One active case, and how
Five weeks since May 30, when the first coronavirus infection was reported in the district, there was only one active Covid-19 case here as of Friday.
The figure is remarkable because an estimated 1.3 lakh migrant workers came back to the district and the number of infections contracted till Thursday were 295.
Nor has the figure of active cases come down to one for the lack of tests, said Pawan Kadyan, the district magistrate of Cooch Behar. “Even on Friday, reports of around 208 samples reached us and all tested negative. Tests are being held regularly.”
In contrast, the number of Covid-19 cases in Malda district crossed 700 and on Friday two patients died.
What did Cooch Behar do right? The Telegraph finds out.
On March 24, the administration formed 16 cells with officials of departments, members of social outfits and civil society, and elected representatives. Among these were enforcement, control room, transport, quarantine and isolation infrastructure management cell, essential commodities and services monitoring cells. DM Kadyan said the cells were formed much before the first Covid-19 case was reported, with each cell handling a specific task. When infections started cropping up, everyone was prepared.
The administration switched on “disaster management and election time mode”. “Our officers and employees worked beyond office hours. In fact, I myself have lost 11 kilos during the past five weeks,” the DM said.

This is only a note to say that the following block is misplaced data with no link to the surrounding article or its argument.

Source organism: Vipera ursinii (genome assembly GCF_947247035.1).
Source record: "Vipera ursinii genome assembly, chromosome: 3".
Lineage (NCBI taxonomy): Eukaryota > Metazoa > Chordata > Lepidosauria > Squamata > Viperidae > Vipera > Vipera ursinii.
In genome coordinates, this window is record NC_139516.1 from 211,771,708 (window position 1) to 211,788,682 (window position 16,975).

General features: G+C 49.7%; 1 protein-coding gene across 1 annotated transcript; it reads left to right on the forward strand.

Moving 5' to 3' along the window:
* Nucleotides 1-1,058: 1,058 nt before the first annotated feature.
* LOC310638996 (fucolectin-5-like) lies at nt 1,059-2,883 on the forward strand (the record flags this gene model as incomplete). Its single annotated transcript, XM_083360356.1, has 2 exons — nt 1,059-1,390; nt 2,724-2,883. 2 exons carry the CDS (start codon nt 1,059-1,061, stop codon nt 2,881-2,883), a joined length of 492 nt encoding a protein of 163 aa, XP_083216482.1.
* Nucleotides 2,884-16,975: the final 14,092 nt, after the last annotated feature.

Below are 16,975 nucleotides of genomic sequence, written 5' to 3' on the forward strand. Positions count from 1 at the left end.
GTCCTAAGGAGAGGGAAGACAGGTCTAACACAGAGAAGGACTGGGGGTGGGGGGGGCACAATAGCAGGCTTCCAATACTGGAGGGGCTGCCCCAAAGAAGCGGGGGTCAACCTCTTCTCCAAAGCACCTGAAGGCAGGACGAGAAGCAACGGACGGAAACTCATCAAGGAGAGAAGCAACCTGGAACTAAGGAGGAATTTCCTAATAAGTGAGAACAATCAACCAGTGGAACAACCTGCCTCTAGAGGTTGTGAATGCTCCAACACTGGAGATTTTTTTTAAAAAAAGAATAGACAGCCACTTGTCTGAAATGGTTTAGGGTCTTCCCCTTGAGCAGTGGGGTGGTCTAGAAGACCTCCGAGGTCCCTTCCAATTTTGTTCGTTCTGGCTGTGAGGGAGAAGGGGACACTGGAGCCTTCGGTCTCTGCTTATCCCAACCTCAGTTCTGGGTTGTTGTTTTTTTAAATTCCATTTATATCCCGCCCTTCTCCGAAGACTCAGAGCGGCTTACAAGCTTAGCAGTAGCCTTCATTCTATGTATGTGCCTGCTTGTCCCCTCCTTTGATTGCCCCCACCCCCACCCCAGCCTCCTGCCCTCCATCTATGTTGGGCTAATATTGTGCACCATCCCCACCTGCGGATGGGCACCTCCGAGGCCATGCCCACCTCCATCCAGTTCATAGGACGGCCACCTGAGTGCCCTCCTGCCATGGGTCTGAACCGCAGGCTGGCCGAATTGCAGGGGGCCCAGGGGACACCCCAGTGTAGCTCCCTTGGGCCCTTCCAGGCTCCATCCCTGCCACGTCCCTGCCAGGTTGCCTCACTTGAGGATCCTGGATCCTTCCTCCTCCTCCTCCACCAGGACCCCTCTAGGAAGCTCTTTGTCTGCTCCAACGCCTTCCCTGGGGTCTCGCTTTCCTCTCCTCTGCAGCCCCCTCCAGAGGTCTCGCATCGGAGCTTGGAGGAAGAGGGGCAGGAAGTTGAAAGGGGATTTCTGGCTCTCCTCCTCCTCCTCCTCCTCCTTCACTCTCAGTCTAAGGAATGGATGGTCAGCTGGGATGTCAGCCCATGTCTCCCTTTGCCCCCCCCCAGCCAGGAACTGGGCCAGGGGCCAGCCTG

Fifty ambulances were marked for Covid-19 patients and its drivers and helpers given PPE. Another 100 ambulances were ready for non-Covid-19 patients. Covid ambulance drivers were trained to carry patients with precautions. A database of ambulances with contact numbers of drivers was kept at the control room and circulated across tiers of the administration and with healthcare workers.
Vendors were asked to shift to open grounds and segregated for social distancing. If the administration came to know about overcrowding at a place, a mock drill of an ambulance — as if carrying a Covid-19 patient — was held in the area to discourage people from unnecessarily moving out of home. Self-help groups gave home delivery of essential supplies.
To ensure that those who are in home quarantine stay there, frequent calls were made to their contact numbers. Around 4,000 volunteers monitored them. “Many in home quarantine said they received up to six calls a day from us with one question: are you home? We also formed a tele-OPD of 18 doctors who give medical advice over phone,” an official said.
In every panchayat, workers were trained on sanitisation at homes of Covid patients, public places and offices. If a Covid-19 case was reported, sanitisation of the home and area was prompt.